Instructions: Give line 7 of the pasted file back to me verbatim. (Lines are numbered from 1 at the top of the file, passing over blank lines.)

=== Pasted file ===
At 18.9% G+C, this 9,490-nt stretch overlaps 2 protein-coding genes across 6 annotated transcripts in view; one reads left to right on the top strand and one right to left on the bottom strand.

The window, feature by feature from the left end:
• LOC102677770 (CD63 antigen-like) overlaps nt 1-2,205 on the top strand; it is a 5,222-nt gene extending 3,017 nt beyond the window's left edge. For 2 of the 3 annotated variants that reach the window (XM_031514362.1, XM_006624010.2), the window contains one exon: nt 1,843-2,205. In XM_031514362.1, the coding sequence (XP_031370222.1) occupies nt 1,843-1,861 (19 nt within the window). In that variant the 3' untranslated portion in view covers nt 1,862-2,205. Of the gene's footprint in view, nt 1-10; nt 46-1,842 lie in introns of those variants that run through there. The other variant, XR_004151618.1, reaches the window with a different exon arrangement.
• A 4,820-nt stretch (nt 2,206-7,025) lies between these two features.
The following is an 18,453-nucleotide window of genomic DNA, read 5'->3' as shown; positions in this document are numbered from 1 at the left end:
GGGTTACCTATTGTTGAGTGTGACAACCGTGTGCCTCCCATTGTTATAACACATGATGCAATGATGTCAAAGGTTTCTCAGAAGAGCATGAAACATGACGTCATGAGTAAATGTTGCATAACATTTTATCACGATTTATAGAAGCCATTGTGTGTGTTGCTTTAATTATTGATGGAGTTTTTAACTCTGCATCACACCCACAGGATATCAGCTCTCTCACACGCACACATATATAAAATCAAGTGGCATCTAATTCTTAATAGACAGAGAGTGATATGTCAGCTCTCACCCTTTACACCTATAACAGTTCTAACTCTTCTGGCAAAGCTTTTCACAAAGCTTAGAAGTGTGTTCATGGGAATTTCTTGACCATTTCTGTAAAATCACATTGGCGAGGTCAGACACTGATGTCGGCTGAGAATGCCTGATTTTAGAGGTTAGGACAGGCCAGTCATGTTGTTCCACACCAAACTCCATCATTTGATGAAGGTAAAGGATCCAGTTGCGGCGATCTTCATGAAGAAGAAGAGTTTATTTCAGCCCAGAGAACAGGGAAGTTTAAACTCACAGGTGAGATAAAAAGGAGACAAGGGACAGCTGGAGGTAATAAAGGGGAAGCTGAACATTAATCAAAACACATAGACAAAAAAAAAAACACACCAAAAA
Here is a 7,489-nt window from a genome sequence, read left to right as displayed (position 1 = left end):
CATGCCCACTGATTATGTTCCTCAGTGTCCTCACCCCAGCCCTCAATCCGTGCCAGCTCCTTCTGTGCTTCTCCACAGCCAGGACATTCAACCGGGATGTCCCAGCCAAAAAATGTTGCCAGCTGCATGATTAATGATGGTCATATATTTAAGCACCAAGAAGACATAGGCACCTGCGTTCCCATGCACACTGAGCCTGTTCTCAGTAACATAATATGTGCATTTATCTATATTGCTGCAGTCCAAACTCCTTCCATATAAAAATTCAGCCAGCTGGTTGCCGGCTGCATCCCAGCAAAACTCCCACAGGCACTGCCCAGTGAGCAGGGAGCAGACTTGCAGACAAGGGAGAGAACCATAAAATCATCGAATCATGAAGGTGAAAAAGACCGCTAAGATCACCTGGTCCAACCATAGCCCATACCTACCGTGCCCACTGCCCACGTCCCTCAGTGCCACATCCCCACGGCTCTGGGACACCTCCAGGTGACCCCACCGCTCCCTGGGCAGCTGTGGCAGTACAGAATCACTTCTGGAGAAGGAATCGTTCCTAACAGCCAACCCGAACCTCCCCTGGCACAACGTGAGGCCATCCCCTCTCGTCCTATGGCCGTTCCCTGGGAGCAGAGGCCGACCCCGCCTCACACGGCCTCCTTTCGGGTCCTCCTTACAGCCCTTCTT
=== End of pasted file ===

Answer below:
Here is a 7,489-nt window from a genome sequence, read left to right as displayed (position 1 = left end):